===> Wow. Transit mix in that small a batch is really expensive here. I went the bags of Quikrete along with a mixer rented for a couple of hours. As for the rebar, place the first row about 3" in from the edge and then the next parallel ones about 2" further inside. You can get rebar mounts which are little wire saddles with depressions to lay the rebar into that you can lay them on. You'll have 8 pieces of rebar -- 2 on each side. Over that, I'd recommend a layer of mesh but since it comes in big rolls, see if you can get some wire fencing with the 2x3 inch grid pattern (or something close). Lay that on top of the rebar & tie it all together with twist ties or those plastic zip ties.

3- The block wall will be placed, when facing the first slab, at the extreme rear and as far left as possible. This placement is to allow us some extra slab on the right, and a front apron of perhaps 40"? Is there any problem anyone sees in situating the walls off center? ______

===> Not me. Just slope it a bit to keep the water from rain from flowing into your wood storage (if you plan on using the underhearth space for storage).

4- I am trying to plan way into the future as sometimes the later steps hinge on the initial ones in ways I wouldn't otherwise foresee. I notice an angle iron which supports the arch opening bricks. Is there any reason I should not make relieving V cuts and bend that angle iron to conform to an arc of the 42" circular floor? ____

===> You can. Not sure it's worth the effort. Also, the straight piece makes for a nice flat backing for the chimney vent and a flat face for the door you'll want to build for cooking bread or slow-cooked roasts/turkey/etc. The cuts weaken the steel but it's not structural in the sense of long term support of the bricks. Once the mortar sets up, those bricks that rest on it will be fine even if it disintegrated.

5a- Different builders have modified the curve of their domes; parabolic, and hemispheric. I am drawn to the hemisphere. If I place the first course of firebrick on their shortest edge, is that first course set up so that the maximum width is utilized for greater thermal thickness? ____________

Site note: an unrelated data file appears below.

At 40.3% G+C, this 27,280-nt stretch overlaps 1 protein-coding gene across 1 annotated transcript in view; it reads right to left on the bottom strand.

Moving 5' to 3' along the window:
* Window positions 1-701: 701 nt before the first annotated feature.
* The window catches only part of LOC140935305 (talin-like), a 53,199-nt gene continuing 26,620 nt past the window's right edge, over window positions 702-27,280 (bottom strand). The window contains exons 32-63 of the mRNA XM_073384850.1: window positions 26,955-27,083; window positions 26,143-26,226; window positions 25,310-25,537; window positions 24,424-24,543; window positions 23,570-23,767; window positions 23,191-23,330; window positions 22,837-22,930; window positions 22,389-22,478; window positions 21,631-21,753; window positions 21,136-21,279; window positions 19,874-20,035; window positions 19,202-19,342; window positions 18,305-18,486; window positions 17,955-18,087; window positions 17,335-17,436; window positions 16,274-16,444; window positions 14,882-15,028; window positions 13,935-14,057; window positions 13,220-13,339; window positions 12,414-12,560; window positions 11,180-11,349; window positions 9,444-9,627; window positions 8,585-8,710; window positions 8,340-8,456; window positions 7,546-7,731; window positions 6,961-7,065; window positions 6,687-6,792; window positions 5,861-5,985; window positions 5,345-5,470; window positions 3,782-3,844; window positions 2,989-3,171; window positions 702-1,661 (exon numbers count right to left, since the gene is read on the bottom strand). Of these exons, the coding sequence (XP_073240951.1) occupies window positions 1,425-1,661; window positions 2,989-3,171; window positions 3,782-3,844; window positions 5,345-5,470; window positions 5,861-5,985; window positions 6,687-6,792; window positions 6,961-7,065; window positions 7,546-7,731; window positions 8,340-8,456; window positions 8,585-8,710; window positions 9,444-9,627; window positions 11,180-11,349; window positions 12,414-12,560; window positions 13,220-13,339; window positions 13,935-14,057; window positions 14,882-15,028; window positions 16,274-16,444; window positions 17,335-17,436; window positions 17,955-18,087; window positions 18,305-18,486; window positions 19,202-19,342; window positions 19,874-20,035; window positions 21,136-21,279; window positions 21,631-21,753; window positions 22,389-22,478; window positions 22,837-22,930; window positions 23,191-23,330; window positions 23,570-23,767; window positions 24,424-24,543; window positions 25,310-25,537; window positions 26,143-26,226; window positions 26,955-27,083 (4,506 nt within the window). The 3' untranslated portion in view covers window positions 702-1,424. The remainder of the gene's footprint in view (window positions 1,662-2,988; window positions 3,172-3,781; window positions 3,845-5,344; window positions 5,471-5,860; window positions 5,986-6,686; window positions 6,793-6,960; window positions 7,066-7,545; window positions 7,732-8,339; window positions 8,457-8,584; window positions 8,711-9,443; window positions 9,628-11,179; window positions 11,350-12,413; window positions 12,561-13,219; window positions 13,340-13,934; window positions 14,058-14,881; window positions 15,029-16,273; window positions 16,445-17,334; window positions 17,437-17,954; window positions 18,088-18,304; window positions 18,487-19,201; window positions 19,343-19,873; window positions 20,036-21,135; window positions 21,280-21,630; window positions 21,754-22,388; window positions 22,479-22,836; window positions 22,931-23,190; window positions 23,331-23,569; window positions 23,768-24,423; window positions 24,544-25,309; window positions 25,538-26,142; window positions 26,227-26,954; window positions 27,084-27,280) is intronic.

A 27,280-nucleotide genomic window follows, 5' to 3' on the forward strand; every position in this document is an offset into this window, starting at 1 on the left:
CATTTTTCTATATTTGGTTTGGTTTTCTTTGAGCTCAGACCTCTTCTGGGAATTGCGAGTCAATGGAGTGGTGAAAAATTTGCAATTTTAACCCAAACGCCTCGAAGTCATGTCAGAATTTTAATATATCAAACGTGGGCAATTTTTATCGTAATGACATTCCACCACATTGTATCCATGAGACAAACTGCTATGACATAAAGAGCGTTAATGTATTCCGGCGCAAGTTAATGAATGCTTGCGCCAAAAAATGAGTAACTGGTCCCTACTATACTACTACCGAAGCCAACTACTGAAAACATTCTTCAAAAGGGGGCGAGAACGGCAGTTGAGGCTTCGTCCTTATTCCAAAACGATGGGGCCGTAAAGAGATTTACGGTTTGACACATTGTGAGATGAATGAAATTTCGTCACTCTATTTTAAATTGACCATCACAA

===> The Pompeii is a section of a parabolic spheroid. That's typical of Tuscan ovens which are suited for both bread & pizza. A true hemisphere is not as efficient in drawing the air & washing the full surface of the dome with flame & smoke for most efficient transfer of heat (conduction, convection & radiation). A hemisphere is also not as strong in holding the arch as the force vector pushes outward more than downward. The parabolic design redirects the gravitational forces downward as the ancient cathedral builders found with flying buttresses.

5b- Do I place the first course of soldier bricks on the herringbone circular base firebricks, or next to the perimeter of that circle? ___


===> On top of. Butter your mortar all the way down and you'll have an airtight and thermally efficient bond. Paul did his by cutting the inner hearth bricks in round slices and placed the soldier bricks outside the hearth bricks. That's a lot more work but doable. I don't believe there is a significant difference in performance of the oven.
My answers are instream with ===> in front.
Jim
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  #16  
Old 08-11-2005, 06:37 PM
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BTW jim, i don't believe there would is a significant difference either, i just wanted to try it and it turned out to be relatively easy.
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  #17  
Old 08-12-2005, 07:55 AM
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Default Special thanks to James, Jim, Paul, and Robert

I had written a long letter of appreciation to you and then checked the spelling of grateful, only to lose the letter. Oh well, maybe the universe is telling me to cut it short.

Your assistance has given this senior citizen the confidence of a youngster!

Ciao,

Marcel